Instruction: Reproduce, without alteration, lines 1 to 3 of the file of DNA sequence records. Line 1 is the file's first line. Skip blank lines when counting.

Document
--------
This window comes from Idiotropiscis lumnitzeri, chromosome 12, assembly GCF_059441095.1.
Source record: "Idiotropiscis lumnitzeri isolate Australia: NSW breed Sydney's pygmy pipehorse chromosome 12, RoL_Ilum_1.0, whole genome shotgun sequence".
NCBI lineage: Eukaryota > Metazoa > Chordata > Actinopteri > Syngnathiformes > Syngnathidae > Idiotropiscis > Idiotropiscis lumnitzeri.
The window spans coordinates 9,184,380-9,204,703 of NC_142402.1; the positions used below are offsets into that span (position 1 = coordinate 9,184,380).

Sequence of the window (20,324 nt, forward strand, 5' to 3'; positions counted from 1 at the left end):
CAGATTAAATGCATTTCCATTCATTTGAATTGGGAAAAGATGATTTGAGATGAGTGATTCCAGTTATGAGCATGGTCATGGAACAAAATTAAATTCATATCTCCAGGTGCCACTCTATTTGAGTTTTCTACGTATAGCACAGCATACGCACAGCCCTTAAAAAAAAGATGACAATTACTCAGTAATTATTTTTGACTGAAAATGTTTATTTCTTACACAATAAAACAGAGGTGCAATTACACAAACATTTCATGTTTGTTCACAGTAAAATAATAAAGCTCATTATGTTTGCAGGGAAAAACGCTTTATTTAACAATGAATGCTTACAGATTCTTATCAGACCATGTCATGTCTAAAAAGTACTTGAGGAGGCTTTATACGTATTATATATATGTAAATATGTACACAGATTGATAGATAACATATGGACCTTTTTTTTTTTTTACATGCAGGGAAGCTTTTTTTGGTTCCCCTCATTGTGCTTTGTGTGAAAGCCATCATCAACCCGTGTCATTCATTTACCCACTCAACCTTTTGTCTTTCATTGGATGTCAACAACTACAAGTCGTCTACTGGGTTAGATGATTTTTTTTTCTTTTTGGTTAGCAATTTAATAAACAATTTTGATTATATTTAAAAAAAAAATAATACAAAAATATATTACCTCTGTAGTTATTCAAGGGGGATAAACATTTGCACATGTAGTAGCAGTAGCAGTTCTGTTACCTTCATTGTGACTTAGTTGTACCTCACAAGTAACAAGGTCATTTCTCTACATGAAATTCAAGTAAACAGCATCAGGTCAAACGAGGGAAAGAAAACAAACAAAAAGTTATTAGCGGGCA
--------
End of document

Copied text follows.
This window comes from Idiotropiscis lumnitzeri, chromosome 12, assembly GCF_059441095.1.
Source record: "Idiotropiscis lumnitzeri isolate Australia: NSW breed Sydney's pygmy pipehorse chromosome 12, RoL_Ilum_1.0, whole genome shotgun sequence".
NCBI lineage: Eukaryota > Metazoa > Chordata > Actinopteri > Syngnathiformes > Syngnathidae > Idiotropiscis > Idiotropiscis lumnitzeri.